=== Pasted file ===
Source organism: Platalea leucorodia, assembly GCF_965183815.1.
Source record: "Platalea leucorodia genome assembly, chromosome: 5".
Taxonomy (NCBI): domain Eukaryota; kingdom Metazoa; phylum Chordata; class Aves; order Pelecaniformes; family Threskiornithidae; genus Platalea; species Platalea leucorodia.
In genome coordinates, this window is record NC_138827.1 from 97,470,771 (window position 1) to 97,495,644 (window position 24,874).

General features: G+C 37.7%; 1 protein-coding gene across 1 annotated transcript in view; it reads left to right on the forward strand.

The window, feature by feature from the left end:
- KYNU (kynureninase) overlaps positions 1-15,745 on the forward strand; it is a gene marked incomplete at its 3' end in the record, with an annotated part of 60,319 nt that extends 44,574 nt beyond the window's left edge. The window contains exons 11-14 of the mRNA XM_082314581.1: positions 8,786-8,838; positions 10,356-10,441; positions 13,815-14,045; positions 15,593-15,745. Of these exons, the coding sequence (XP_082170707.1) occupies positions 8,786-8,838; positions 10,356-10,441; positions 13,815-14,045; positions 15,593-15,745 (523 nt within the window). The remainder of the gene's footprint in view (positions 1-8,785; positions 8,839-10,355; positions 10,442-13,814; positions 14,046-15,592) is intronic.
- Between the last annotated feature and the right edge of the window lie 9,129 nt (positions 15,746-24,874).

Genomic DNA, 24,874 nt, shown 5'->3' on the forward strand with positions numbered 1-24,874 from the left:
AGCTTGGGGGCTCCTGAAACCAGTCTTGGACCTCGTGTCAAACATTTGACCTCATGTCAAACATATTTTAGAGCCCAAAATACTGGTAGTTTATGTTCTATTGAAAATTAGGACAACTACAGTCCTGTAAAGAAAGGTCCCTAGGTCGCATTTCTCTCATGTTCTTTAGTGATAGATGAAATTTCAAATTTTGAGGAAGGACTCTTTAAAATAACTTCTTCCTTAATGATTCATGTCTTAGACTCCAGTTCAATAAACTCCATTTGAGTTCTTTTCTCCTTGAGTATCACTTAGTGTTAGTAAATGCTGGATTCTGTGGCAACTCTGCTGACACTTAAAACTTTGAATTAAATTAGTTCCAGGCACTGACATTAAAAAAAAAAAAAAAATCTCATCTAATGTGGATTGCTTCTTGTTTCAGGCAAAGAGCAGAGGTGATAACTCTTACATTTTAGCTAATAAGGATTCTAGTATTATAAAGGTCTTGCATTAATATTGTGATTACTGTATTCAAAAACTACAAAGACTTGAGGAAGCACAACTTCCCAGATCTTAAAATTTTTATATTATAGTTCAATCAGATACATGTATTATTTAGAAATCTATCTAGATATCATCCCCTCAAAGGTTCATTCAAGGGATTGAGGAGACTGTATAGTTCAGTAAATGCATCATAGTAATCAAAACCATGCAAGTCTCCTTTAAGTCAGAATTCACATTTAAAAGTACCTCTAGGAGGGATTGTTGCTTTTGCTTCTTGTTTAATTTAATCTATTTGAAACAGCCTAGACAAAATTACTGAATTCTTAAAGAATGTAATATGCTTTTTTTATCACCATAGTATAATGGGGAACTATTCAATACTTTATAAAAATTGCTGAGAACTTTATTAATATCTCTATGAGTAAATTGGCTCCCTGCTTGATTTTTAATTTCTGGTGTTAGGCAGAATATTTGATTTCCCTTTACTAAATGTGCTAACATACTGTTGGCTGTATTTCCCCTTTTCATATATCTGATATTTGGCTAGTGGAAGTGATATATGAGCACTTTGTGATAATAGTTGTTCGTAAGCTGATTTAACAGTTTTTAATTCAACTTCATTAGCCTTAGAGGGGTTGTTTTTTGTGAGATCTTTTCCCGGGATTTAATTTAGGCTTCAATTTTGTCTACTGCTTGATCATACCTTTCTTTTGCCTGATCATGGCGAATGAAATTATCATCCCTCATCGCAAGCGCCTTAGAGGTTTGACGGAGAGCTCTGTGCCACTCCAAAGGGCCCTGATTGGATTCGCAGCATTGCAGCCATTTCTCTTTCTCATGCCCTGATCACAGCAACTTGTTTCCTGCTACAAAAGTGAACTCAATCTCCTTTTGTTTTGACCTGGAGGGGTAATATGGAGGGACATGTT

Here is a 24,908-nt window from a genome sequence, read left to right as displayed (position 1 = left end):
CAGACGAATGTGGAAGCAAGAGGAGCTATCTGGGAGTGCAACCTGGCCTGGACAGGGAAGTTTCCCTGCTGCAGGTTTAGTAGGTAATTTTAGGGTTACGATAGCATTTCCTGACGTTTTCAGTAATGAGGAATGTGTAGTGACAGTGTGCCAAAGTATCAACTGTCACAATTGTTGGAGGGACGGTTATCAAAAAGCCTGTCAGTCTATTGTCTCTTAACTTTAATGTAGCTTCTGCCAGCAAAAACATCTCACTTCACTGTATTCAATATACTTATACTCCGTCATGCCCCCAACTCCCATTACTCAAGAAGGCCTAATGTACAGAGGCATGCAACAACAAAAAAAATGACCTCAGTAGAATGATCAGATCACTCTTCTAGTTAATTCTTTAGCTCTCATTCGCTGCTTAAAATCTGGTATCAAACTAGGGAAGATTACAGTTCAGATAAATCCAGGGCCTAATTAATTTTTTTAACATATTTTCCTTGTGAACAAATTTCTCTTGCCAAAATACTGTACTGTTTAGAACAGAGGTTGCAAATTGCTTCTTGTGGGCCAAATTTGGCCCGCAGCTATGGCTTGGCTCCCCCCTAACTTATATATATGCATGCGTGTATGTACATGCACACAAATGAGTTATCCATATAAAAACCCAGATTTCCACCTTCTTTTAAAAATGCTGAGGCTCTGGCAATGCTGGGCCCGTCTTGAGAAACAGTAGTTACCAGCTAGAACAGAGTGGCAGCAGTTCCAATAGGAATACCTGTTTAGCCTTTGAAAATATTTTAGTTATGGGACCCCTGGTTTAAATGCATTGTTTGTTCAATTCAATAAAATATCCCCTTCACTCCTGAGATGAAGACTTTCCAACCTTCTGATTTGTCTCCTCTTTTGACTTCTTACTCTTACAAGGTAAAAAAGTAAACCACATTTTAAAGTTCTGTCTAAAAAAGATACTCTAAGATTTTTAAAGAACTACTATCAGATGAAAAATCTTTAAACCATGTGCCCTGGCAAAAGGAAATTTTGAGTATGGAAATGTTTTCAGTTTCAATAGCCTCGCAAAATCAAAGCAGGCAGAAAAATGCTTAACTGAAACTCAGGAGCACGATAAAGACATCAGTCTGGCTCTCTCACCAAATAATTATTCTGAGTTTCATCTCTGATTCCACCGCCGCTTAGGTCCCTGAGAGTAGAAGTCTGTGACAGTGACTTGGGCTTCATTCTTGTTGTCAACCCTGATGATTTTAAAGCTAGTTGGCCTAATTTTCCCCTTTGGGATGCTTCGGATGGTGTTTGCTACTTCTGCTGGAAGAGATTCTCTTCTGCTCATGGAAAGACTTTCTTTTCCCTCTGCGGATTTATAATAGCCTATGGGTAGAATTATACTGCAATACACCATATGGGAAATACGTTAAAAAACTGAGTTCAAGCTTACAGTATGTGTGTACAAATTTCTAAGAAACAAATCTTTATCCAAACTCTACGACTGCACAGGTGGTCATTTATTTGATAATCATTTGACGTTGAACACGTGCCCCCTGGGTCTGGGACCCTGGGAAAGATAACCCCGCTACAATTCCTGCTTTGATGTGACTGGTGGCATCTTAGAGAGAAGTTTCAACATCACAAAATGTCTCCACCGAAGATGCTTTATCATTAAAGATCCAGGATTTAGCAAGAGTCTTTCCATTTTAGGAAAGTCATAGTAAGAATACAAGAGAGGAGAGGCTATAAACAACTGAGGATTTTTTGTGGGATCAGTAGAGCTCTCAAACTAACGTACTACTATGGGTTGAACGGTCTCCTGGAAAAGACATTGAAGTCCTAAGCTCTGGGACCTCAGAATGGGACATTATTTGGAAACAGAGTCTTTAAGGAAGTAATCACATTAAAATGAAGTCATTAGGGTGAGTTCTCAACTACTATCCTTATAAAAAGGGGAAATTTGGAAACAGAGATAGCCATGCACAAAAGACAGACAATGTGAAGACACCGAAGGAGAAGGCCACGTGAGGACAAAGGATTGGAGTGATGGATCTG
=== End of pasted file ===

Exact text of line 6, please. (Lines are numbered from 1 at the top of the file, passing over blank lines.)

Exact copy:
The window, feature by feature from the left end: